“Brina” Murano Glass Vase / Low

by Laura Sattin Switzerland

1.170
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+
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  • This is an Open Edition
    How is this defined? A series of pieces that are not restricted by any predetermined volume limit. Each item is meticulously produced by the designer or in collaboration with skilled local artisans, resulting in a limited quantity of unique pieces. If stated, each item may exhibit slight variations due to its handcrafted origin.
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Description

“Brina” means frost and is a collection of vases which have been mouth blown and shaped free-hand by skilled glass masters on the island of Murano.

The refined and ancient glass making technique used to join the pale pink lower part with the upper part of the vase is called “incalmo”. “Incalmo” is a glass manufacturing technique that allows the creation of an object made up of distinct parts which are joined together while the glass is hot. This technique, in use since the Middle Ages, requires great precision because the parts to be joined must have the same diameter and compatibility of colors and temperature.

The delicate and thin white pattern in the upper part of the vase is realized using a “filigrana” technique. “Filigrana” is a sophisticated and complex decorative technique invented in Murano in the first half of the 16th century; it requires not only a remarkable skill on the part of the master glassmaker, but also a long process of realization. In fact, before the creation of the vase, thin glass rods containing “lattimo” white glass threads must be made by hand. The rods are then arranged on a metal plate, heated to the melting point, and a cylindrical item is then made to roll over them so that they adhere to it. The item can then finally be shaped.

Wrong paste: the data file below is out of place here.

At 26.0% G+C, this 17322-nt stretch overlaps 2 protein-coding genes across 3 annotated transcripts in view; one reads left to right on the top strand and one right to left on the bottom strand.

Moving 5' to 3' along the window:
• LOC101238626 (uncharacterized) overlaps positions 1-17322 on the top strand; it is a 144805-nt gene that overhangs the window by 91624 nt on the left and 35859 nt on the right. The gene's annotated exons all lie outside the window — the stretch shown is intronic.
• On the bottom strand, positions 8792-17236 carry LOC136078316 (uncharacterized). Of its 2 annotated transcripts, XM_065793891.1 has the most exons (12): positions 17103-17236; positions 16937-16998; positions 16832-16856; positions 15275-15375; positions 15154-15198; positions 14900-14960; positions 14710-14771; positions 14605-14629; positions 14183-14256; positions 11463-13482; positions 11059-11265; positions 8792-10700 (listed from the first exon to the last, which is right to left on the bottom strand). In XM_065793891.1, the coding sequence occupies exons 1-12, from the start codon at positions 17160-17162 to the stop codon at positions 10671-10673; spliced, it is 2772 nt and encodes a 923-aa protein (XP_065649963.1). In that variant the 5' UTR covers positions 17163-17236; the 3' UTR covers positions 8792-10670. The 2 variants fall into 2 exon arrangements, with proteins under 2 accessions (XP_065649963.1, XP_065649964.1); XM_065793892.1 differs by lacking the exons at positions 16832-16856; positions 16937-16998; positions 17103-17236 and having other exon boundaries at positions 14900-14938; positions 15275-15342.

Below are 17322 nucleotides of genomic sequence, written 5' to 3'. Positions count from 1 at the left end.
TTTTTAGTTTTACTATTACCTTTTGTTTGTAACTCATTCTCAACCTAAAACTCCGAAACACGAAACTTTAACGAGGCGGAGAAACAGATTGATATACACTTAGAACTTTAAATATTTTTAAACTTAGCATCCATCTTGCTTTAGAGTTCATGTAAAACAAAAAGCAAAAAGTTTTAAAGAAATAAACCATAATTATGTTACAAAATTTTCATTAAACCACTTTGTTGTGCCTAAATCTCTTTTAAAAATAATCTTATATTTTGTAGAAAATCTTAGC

Each piece is handcrafted and signed. Sizes and shapes vary slightly and subtle markings and/or small air bubbles may be seen in the glass.

Production Year

Material

Color

Design Class

Dimensions LxWxH (cm)

20x20x15

About Laura Sattin Visit Showroom →

Laura Sattin (Vicenza, 1989) is an Italian architect currently living and working in Basel, Switzerland. Since 2015, in parallel to her career as an architect, Laura has also dedicated herself to the creation of blown glass objects. A strong passion for the material and a genuine appreciation for the skills of glassblowers guides her research, which focuses on the study, understanding and challenge of ancient glassblowing techniques. Her glassworks, characterised by the careful combination of traditional craftsmanship and contemporary aesthetics, are objects with simple forms that aim to emphasise the peculiarities and potentials of the material and the handicraft process. Laura’s glassworks have been selected and exhibited in several group and solo shows worldwide, such as: DesignArt Tokyo, DesignMiami/Basel, Collectible Brussels and many more.
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